The Lansdale/Doylestown Line is a SEPTA Regional Rail line connecting Center City Philadelphia to Doylestown in Bucks County, Pennsylvania. Until 1981, diesel-powered trains continued on the Bethlehem Branch from Lansdale to Quakertown, Bethlehem, and Allentown. Restored service has been proposed, but is not planned by SEPTA. The line is current used by a short line called East Penn Railroad, serving Quakertown's industrial complexes.
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The Lansdale-Doylestown line utilizes what is known as the SEPTA Main Line, a four-track line that has been owned by SEPTA since 1983 (prior to that, by Conrail between 1976 and 1983 and by the Reading Railroad before 1976), and the former Reading Railroad (RDG) Doylestown Branch. Historically, the main part of the line, from Philadelphia north to Lansdale, was part of the Reading Railroad's route from Philadelphia to Bethlehem, and then to Wilkes-Barre and Scranton.
Originally arriving and departing at the former Reading Terminal, now part of the Pennsylvania Convention Center, the line has, since 1985, been directly connected to the ex-PRR/Penn Central side by the Center City Commuter Rail Tunnel. Unlike the ex-PRR/Penn Central Paoli/Thorndale Line it is often paired with for through-service, the ex-RDG line was not as heavily built, as the RDG segregated its through-freight and passenger movements. While the four-track section between the tunnel and Wayne Junction and the two-track section from Wayne Junction to Jenkintown are grade-separated, the two-track section from Jenkintown to Lansdale and the single track from Lansdale to Doylestown has both at-grade railroad crossings and over- and underpasses.
Electrified service between Philadelphia and Hatboro, Lansdale, Doylestown and West Trenton was opened on July 26, 1931. Equipment consisted of dark green painted electric multiple unit cars built at the Reading's own shops. Some of the cars were rebuilt during the 1960s receiving air conditioning, refreshed interior and a new blue paint scheme resulting in their being referred to as "Blueliners". Today, the line uses the Silverliner family of EMU cars which operate throughout SEPTA's Regional Rail system.
Service to Bethlehem and the Lehigh Valley languished due to the post-World War II surge of the automobile as well as the opening of the Pennsylvania Turnpike Northeast Extension in 1957. Service north of Lansdale in the non-electrified territory was terminated by SEPTA on July 29, 1981. Trackage north of Quakertown was dismantled after the railbed was leased for use as the interim Saucon Rail Trail.
Between 1984–2010 the route was designated R5 Doylestown and R5 Lansdale as part of SEPTA's diametrical reorganization of its lines. Lansdale and Doylestown trains operated through the city center to the Paoli Line on the ex-Pennsylvania side of the system.The R-number naming system was dropped on July 25, 2010.
On August 29, 2011, SEPTA adjusted the midday service pattern to encourage ridership at Colmar station, which had available parking capacity immediately adjacent to Pennsylvania Route 309. Previously, every other train turned back at Lansdale; those trains now call at Colmar before terminating at Link Belt, providing half-hourly service at Colmar between the morning and afternoon rush hours.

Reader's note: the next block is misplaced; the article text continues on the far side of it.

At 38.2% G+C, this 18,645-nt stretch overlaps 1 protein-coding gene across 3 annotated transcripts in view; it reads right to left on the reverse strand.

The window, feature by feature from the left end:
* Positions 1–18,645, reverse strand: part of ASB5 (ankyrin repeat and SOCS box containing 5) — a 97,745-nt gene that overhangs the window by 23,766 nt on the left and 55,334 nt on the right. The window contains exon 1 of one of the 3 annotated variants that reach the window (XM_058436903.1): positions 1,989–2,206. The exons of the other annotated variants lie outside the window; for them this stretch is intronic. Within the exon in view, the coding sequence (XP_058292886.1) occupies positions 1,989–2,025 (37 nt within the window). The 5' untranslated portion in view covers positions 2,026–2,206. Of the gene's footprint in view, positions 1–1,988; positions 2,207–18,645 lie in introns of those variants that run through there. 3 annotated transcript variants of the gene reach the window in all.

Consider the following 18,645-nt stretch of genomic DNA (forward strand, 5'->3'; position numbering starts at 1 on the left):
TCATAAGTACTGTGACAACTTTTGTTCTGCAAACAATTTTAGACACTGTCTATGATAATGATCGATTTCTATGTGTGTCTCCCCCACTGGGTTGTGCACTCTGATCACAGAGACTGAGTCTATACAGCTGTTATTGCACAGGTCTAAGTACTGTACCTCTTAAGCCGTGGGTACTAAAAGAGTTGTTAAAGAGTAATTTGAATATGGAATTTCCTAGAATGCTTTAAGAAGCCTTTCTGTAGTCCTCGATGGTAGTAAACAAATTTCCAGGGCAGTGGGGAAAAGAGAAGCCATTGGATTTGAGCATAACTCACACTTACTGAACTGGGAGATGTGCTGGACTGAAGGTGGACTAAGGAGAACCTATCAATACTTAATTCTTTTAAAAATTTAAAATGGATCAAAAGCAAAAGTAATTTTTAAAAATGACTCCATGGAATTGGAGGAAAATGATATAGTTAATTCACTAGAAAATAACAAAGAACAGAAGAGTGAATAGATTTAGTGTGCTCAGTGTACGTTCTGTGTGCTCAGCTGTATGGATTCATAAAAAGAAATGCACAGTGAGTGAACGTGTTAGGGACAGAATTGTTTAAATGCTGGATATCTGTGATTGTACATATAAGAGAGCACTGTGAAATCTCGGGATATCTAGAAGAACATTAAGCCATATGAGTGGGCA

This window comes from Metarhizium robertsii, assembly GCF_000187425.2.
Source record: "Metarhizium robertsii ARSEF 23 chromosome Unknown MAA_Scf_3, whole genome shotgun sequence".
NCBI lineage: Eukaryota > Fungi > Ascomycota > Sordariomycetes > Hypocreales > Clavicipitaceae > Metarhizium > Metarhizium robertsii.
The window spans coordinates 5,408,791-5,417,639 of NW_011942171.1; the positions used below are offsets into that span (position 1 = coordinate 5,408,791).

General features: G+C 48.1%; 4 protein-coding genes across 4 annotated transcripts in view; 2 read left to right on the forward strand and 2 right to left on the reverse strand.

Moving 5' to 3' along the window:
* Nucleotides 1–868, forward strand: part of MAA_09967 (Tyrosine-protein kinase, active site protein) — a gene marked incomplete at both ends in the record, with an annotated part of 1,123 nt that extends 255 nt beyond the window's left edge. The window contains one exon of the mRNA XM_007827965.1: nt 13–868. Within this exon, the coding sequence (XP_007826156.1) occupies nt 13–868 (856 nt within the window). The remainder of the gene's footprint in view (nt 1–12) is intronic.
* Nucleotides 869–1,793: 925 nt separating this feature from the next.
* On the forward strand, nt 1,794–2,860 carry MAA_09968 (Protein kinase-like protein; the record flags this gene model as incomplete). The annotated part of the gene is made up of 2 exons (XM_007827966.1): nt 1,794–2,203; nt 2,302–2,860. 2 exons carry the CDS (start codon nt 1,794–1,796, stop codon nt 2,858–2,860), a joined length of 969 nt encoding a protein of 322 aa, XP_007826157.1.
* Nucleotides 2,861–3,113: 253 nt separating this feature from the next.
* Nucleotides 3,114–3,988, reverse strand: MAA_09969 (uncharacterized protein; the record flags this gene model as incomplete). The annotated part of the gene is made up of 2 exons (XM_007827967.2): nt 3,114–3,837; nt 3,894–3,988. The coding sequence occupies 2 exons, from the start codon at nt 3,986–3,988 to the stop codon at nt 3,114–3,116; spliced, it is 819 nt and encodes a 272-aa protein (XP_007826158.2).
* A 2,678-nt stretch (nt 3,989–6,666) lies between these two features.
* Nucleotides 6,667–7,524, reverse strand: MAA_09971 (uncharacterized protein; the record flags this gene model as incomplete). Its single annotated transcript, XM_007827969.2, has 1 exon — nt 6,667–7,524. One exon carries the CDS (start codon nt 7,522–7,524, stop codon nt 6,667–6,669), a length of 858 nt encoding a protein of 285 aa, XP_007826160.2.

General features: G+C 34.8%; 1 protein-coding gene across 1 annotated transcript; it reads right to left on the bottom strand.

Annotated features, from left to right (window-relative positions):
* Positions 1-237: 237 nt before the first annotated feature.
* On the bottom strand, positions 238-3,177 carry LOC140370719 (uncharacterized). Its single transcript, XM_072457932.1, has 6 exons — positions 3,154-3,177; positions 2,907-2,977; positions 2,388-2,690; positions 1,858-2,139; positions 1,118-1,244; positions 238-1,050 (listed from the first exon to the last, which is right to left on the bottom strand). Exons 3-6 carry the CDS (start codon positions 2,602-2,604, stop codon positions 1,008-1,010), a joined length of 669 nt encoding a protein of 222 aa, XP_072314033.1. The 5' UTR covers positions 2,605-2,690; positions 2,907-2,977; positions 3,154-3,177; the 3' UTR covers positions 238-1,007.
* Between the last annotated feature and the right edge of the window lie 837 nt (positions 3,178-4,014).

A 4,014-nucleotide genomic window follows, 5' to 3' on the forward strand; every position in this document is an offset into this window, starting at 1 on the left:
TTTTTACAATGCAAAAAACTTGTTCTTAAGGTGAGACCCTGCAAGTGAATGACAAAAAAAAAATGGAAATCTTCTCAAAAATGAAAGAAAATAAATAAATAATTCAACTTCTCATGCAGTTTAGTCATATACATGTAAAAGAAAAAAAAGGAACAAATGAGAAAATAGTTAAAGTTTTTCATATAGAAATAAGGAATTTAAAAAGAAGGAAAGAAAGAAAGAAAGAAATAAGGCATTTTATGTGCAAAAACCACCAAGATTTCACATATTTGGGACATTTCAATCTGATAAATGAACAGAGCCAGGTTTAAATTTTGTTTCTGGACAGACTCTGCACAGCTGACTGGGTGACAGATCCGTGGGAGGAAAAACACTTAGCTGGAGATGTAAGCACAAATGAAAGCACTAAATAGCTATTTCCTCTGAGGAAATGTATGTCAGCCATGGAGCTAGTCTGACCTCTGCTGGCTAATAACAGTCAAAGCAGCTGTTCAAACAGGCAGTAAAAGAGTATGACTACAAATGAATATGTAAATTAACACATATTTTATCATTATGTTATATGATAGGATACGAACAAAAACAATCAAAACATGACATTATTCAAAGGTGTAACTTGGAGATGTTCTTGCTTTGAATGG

On December 18, 2011, SEPTA eliminated weekend service at Link Belt and New Britain due to low ridership.
A large parking garage is to be built at Lansdale station. 9th Street station opened nearby on November 15, 2015 as an alternate parking location during construction; it will remain open afterwards to as part of planned transit-oriented development.
The Lansdale/Doylestown Line makes the following station stops after leaving the Center City Commuter Connection; stations indicated with italics are closed. Weekday boardings are from FY 2013; data for stations between Temple University and Glenside include all lines serving those stations.:95–96
|C||2.1||Temple University||3,028||Philadelphia||Philadelphia||All SEPTA Regional Rail lines|
|7.3||Fern Rock Transportation Center||825|
|4||22.4||North Wales||790||North Wales|
|25.0||9th Street||[note 1]|
|31.5||New Britain||51||New Britain|
|32.8||Delaware Valley College||68||Doylestown Township|
- Station opened on November 15, 2015
- "Fiscal Year 2016 Annual Service Plan" (PDF). SEPTA. June 2015. Retrieved August 13, 2016.
- Williams, Gerry (1998). Trains, Trolleys & Transit: A Guide to Philadelphia Area Rail Transit. Piscataway, NJ: Railpace Company. pp. 80–83. ISBN 978-0-9621541-7-1.
- Vuchic, Vukan; Kikuchi, Shinya (1984). General Operations Plan for the SEPTA Regional High Speed System. Philadelphia: SEPTA. pp. 2–8.
- Lustig, David (November 2010). "SEPTA makeover". Trains Magazine. Kalmbach Publishing: 26.
- "SEPTA adds more Colmar stops". September 1, 2011. Retrieved December 11, 2011.
- "9th Street Station". Southeastern Pennsylvania Transportation Authority. Retrieved 1 November 2015.
- "Fiscal Year 2015 Annual Service Plan" (PDF). SEPTA. May 2014. p. 60. Retrieved August 13, 2016.
- "Fiscal Year 2014 Annual Service Plan" (PDF). SEPTA. May 2013. p. 44. Retrieved August 13, 2016.
- "Fiscal Year 2013 Annual Service Plan" (PDF). SEPTA. May 2012. p. 55. Retrieved August 13, 2016.
- "Fiscal Year 2012 Annual Service Plan" (PDF). SEPTA. July 2011. p. 94. Retrieved August 13, 2016.
- "Fiscal Year 2011 Annual Service Plan" (PDF). SEPTA. June 2010. p. 70. Retrieved August 13, 2016.
- "FY 2010 Annual Service Plan" (PDF). SEPTA. June 2009. p. 63. Retrieved August 13, 2016.
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